* TV’s marriage to pro football: The latter was a stump on the major sports landscape before being transformed by television into an entertainment and cultural behemoth rivaling baseball. The process included inflating the TV/Madison Avenue-manufactured Super Bowl into a Goodyear blimp of a spectacle that today dwarfs the championship game being played on the field.
* TV’s marriage to boxing: The medium has radically reshaped boxing. At various stages in this relationship the competition for major bouts became so intense that networks made their own exclusive deals with big-name fighters (as in HBO’s with Mike Tyson), putting them in the cozy--and ethically questionable--business of staging and promoting fights as well as televising them.
* TV’s marriage to college basketball and football: Due to TV, the size of the collegiate basketball playoff field has quadrupled in recent years, and there are so many football bowl games that even mediocre teams with 6-5 records now have a shot at post-season play.
* TV’s marriage to the entire sports economy: Here we have a classic symbiosis. The medium creates more and bigger games to finance those huge contracts with professional sports, which needs this money to pay epic salaries to professional athletes. These salaries give athletes an even more exaggerated sense of their worth, leading them to demand even higher salaries that can be paid only if professional sports ups the ante from television, which must then increase advertising rates to pay for the higher contracts. To justify these increases, TV must promote, not tear down, the sports industry it’s selling and profiting from. Thus, everyone is on the same team.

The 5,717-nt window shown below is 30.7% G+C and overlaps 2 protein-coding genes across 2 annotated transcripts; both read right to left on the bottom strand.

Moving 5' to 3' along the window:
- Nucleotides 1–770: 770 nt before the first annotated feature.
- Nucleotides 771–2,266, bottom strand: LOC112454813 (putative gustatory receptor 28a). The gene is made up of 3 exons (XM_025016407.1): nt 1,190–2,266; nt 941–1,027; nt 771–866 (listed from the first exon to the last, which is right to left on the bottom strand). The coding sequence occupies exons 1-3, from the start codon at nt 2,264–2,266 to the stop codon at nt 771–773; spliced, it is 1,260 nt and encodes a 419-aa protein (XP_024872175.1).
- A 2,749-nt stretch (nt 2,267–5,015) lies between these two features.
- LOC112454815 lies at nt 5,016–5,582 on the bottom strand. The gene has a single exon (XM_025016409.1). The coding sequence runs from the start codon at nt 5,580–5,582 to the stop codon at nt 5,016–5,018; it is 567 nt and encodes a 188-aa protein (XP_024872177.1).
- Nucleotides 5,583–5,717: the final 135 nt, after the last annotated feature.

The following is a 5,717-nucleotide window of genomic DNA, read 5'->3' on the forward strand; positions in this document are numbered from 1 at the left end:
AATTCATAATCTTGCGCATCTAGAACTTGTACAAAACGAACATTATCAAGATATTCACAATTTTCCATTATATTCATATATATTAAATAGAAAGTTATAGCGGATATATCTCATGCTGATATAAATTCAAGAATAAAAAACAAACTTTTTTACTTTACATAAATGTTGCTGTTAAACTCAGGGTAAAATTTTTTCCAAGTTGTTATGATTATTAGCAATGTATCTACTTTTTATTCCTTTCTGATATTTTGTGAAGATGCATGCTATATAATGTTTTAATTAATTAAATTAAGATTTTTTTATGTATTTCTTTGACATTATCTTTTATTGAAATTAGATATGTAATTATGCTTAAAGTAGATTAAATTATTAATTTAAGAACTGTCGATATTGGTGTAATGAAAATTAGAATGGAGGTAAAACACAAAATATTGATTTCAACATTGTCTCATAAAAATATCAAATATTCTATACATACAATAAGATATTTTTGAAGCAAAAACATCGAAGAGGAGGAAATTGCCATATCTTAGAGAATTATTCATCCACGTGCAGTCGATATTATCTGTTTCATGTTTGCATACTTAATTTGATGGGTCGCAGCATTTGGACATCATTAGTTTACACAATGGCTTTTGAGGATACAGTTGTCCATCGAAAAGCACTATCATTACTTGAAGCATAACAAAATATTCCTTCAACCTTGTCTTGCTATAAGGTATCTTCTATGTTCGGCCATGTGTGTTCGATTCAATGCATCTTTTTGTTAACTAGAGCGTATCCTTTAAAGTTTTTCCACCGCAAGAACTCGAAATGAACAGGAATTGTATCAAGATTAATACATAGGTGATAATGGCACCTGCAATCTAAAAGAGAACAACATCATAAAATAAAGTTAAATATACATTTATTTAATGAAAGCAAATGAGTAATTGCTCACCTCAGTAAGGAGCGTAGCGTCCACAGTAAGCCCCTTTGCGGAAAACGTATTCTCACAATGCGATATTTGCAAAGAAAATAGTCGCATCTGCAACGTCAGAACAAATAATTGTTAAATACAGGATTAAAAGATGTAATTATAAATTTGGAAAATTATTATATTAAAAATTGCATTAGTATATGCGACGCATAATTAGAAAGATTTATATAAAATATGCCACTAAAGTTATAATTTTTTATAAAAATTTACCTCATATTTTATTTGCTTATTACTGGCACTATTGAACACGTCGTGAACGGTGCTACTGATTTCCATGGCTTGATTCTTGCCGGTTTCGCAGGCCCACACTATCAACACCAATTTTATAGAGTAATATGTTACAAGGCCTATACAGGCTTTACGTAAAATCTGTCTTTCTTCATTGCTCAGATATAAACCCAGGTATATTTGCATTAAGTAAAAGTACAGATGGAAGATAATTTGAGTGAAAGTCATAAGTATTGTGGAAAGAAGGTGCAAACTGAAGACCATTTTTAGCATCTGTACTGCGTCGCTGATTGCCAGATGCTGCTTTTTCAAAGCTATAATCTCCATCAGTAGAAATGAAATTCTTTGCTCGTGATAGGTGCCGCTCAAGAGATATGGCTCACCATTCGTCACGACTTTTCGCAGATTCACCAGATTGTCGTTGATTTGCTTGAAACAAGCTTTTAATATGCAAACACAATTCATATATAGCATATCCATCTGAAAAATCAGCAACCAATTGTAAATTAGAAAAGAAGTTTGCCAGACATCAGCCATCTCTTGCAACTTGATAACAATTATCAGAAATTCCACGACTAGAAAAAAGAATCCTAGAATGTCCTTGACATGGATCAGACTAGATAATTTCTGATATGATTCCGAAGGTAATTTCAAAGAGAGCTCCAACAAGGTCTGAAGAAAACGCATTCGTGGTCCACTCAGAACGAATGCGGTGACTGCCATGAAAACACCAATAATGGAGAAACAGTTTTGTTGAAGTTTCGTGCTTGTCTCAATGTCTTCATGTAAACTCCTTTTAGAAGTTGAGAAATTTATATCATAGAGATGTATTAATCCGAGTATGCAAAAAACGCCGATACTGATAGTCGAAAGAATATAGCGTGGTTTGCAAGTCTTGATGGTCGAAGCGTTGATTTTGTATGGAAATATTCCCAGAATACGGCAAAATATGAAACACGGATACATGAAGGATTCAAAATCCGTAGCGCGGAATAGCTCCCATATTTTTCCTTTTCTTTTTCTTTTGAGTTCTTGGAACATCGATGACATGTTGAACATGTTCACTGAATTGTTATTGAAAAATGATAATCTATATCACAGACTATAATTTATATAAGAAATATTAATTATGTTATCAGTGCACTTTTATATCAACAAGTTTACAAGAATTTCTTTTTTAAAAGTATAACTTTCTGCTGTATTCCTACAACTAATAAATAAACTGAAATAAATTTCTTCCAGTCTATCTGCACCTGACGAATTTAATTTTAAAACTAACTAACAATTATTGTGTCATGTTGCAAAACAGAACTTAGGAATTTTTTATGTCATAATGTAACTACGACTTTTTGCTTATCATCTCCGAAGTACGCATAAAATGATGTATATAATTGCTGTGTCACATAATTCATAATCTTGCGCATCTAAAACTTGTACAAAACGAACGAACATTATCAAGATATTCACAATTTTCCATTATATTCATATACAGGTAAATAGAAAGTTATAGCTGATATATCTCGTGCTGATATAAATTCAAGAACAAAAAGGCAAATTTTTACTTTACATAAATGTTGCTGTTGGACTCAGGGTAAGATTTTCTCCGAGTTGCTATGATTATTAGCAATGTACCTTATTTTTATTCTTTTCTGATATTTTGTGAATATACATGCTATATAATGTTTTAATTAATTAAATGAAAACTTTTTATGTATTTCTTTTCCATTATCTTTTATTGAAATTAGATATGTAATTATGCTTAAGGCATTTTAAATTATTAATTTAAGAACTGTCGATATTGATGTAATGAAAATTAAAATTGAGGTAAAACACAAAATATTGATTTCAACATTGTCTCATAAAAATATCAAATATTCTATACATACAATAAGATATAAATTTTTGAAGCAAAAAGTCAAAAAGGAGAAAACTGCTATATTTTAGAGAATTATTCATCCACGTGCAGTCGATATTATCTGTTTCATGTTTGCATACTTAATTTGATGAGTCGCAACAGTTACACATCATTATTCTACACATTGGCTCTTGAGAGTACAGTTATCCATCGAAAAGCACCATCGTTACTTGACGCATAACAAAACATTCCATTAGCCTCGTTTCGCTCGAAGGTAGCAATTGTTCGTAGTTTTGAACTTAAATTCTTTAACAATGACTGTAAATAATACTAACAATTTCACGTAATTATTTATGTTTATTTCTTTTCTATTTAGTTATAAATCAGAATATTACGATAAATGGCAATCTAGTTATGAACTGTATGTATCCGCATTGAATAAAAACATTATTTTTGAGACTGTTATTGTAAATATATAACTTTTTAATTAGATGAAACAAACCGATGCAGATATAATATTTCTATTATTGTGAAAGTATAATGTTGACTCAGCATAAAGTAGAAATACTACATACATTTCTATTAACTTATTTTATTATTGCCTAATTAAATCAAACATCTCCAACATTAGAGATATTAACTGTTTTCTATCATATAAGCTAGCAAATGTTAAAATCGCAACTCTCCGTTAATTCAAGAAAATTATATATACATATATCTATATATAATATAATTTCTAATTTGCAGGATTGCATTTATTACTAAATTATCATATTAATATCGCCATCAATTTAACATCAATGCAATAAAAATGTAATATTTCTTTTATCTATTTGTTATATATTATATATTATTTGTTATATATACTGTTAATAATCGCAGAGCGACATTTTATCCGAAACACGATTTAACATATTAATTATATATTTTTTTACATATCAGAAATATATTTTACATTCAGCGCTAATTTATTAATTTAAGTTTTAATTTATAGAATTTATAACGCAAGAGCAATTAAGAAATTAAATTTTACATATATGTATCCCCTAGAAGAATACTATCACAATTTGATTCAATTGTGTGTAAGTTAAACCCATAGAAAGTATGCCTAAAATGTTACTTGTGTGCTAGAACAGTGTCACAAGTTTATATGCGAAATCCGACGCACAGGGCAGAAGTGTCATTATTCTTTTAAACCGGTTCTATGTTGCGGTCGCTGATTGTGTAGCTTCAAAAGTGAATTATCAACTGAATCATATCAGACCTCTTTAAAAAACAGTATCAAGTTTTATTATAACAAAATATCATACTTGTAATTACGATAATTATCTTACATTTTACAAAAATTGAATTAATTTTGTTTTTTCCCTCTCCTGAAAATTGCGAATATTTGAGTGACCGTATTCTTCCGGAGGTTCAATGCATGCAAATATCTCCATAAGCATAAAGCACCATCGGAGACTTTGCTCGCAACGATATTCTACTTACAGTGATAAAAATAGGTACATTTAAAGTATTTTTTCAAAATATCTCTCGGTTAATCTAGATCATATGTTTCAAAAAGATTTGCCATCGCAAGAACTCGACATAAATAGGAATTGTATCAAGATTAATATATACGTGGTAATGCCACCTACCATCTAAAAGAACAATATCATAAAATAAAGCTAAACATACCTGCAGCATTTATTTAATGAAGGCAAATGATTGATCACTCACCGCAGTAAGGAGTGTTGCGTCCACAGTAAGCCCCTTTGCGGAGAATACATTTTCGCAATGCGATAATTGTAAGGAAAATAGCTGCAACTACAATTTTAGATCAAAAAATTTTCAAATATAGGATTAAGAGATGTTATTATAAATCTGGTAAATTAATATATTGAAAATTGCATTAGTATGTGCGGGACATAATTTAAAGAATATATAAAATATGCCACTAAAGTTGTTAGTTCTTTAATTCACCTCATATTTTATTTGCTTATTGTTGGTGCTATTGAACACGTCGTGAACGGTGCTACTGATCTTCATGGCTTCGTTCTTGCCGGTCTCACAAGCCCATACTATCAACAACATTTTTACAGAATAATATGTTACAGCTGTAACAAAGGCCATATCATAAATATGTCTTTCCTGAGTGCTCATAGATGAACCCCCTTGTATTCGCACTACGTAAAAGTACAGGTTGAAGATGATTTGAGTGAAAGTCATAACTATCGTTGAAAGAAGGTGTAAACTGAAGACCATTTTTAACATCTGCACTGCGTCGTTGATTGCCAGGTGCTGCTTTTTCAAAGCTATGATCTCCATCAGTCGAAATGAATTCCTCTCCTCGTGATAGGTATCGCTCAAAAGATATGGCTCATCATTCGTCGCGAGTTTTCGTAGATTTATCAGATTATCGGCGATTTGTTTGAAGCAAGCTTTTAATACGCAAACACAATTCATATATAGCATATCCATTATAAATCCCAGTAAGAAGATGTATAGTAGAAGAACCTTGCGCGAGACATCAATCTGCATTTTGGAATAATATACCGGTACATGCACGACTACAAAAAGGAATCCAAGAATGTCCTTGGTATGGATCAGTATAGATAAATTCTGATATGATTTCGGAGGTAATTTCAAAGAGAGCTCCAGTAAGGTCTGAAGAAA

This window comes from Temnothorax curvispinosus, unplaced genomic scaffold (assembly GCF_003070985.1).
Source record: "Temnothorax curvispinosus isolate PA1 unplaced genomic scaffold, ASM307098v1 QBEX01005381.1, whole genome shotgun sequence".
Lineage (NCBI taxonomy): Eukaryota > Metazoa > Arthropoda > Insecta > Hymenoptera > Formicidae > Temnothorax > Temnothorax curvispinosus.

This mentality inevitably has moved down the life chain to local news, where sportscasters frequently view themselves as extensions of the industry they cover.
When KABC-TV’s Jim Hill got the first local interview with Magic Johnson after Johnson’s AIDS disclosure because they were personal friends, for example, no one seemed to question the propriety of Hill being that cozy with an athlete he regularly covers as a reporter. On the contrary, former pro footballer Hill’s camaraderie with athletes has always been used by his employers as a selling point.
Mentioned too sparingly in the HBO program is that former ABC war horse Howard Cosell, who may be overbearing and self-aggrandizing, but at least has been a tough critic of sports and sports broadcasting (although not of himself). With justification, he has lamented the absence of hard-hitting journalism in sportscasting.
With rare exception, about the only place on television where sports is regularly examined in any depth these days is the ESPN talk series “Up Close With Roy Firestone.” (You should know that this is a show on which I have appeared from time to time in a peripheral way.)
But you won’t find anyone in “A History of Sports Television” taking a hard look at sports or television. That’s because, in this case at least, teammates don’t attack each other.